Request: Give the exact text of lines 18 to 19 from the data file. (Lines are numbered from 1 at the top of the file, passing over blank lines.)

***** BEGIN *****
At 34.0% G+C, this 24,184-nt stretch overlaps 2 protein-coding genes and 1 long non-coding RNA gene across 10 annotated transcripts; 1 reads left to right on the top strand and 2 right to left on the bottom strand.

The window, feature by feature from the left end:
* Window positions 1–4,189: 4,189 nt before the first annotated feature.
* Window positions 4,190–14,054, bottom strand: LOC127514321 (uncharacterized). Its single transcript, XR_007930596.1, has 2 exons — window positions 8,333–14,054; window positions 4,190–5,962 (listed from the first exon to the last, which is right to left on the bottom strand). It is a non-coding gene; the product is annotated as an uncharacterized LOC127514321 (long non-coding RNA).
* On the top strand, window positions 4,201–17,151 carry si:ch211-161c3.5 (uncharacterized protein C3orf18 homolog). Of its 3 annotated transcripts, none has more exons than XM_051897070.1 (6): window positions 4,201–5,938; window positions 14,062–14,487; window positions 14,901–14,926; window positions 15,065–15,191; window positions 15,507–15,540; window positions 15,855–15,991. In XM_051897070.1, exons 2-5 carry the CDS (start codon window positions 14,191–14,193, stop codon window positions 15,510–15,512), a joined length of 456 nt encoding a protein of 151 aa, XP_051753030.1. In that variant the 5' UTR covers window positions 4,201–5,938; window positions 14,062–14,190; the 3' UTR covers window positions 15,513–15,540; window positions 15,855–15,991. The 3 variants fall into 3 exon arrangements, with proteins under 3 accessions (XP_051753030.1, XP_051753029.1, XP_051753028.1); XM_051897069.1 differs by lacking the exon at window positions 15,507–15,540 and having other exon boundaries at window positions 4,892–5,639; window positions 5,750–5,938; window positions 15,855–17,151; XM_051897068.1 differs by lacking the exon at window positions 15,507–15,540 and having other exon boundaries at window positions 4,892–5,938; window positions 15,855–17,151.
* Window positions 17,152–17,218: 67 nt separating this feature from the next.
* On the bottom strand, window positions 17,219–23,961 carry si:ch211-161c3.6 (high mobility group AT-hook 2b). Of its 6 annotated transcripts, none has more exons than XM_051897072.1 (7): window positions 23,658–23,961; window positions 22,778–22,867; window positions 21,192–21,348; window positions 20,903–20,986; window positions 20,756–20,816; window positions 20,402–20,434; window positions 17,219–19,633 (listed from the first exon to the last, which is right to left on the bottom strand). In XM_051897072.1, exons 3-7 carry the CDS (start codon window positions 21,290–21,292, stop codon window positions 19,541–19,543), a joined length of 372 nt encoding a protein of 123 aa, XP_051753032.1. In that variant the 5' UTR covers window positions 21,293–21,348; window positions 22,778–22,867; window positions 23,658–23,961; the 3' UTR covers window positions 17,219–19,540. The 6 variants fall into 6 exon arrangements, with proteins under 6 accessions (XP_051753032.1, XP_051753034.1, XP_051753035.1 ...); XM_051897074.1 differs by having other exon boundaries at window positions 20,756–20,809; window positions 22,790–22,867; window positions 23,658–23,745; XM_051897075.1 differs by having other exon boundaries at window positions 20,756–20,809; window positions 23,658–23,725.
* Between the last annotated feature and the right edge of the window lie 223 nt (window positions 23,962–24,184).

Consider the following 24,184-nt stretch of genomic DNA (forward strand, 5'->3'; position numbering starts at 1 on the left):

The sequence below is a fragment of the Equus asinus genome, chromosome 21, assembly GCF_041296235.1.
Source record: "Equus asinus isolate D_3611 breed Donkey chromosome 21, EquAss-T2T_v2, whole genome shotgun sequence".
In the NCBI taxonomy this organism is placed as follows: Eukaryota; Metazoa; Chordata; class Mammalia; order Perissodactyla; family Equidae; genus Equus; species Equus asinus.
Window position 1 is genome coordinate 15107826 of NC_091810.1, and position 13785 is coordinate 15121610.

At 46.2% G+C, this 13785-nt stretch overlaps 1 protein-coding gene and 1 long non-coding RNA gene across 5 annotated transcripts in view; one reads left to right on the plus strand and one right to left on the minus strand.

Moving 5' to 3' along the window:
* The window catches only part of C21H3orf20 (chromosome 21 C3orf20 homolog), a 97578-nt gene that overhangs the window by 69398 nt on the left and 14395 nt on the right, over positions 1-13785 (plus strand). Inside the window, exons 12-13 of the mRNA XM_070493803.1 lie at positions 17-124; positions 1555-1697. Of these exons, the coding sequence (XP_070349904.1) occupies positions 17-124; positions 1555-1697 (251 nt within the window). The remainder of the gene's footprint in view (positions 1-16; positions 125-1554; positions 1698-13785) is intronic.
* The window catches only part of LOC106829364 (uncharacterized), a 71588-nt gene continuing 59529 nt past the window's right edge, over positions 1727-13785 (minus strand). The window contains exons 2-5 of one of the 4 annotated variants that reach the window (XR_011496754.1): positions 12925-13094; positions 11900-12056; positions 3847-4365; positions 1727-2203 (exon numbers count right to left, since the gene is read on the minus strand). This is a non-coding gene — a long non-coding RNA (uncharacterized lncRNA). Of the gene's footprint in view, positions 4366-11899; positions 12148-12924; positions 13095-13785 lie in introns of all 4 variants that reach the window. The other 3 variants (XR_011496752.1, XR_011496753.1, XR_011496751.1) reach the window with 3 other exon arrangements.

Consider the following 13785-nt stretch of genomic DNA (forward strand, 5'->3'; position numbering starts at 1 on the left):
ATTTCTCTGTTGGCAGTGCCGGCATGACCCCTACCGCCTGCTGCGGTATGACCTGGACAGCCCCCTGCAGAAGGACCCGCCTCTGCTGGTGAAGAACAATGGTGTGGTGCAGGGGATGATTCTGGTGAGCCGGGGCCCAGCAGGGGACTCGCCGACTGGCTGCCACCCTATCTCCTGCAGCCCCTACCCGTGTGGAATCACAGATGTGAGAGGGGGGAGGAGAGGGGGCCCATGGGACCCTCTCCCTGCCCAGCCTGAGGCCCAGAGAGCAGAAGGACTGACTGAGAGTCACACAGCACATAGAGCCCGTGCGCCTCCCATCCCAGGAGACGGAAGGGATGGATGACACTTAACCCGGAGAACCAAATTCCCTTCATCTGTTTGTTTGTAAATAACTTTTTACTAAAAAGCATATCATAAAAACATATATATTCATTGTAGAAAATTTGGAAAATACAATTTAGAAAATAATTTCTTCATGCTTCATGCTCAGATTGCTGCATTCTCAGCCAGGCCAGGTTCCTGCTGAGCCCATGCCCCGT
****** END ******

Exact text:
Consider the following 13785-nt stretch of genomic DNA (forward strand, 5'->3'; position numbering starts at 1 on the left):
ATTTCTCTGTTGGCAGTGCCGGCATGACCCCTACCGCCTGCTGCGGTATGACCTGGACAGCCCCCTGCAGAAGGACCCGCCTCTGCTGGTGAAGAACAATGGTGTGGTGCAGGGGATGATTCTGGTGAGCCGGGGCCCAGCAGGGGACTCGCCGACTGGCTGCCACCCTATCTCCTGCAGCCCCTACCCGTGTGGAATCACAGATGTGAGAGGGGGGAGGAGAGGGGGCCCATGGGACCCTCTCCCTGCCCAGCCTGAGGCCCAGAGAGCAGAAGGACTGACTGAGAGTCACACAGCACATAGAGCCCGTGCGCCTCCCATCCCAGGAGACGGAAGGGATGGATGACACTTAACCCGGAGAACCAAATTCCCTTCATCTGTTTGTTTGTAAATAACTTTTTACTAAAAAGCATATCATAAAAACATATATATTCATTGTAGAAAATTTGGAAAATACAATTTAGAAAATAATTTCTTCATGCTTCATGCTCAGATTGCTGCATTCTCAGCCAGGCCAGGTTCCTGCTGAGCCCATGCCCCGT